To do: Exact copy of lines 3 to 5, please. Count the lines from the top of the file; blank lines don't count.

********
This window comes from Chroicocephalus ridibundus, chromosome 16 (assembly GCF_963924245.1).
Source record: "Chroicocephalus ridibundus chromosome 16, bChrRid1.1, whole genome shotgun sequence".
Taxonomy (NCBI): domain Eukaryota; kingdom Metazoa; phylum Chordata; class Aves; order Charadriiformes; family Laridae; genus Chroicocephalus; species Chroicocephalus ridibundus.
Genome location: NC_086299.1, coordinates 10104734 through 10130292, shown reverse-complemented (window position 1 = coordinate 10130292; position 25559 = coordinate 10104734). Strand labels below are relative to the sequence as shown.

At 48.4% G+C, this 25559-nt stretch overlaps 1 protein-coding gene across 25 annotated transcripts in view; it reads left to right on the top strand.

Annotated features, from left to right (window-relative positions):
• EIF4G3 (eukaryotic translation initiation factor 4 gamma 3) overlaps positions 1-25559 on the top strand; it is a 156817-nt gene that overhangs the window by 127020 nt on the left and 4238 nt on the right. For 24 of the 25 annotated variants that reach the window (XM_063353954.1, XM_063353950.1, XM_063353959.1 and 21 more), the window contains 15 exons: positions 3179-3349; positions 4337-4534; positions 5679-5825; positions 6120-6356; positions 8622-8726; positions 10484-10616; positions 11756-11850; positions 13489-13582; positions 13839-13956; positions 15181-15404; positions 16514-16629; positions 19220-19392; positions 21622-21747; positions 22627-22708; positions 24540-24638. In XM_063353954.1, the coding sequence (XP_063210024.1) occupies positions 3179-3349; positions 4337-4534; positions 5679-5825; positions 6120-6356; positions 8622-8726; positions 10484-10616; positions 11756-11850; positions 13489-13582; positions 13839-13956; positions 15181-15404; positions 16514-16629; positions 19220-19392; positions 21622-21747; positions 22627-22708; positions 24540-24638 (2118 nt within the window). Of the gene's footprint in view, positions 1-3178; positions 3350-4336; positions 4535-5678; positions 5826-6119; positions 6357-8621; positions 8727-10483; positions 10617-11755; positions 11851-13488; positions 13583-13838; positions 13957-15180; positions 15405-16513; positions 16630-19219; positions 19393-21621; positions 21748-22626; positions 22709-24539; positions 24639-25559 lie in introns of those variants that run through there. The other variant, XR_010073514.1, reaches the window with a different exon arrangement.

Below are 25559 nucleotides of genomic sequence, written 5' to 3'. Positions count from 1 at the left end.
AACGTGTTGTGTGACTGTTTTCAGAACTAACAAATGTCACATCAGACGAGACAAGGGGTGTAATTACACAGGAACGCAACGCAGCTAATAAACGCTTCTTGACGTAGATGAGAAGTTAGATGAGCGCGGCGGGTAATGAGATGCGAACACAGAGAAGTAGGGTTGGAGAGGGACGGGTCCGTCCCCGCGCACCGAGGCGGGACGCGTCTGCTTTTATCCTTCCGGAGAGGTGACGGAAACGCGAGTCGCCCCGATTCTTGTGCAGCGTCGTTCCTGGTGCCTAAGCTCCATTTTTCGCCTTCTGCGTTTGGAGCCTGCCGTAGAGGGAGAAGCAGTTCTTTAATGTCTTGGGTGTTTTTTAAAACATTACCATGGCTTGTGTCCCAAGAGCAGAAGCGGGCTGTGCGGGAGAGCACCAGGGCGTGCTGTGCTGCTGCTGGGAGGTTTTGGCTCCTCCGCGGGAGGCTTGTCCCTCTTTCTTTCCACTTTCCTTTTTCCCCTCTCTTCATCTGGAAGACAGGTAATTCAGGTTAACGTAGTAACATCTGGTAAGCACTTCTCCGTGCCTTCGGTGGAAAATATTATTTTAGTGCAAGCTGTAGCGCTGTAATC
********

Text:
Taxonomy (NCBI): domain Eukaryota; kingdom Metazoa; phylum Chordata; class Aves; order Charadriiformes; family Laridae; genus Chroicocephalus; species Chroicocephalus ridibundus.
Genome location: NC_086299.1, coordinates 10104734 through 10130292, shown reverse-complemented (window position 1 = coordinate 10130292; position 25559 = coordinate 10104734). Strand labels below are relative to the sequence as shown.

At 48.4% G+C, this 25559-nt stretch overlaps 1 protein-coding gene across 25 annotated transcripts in view; it reads left to right on the top strand.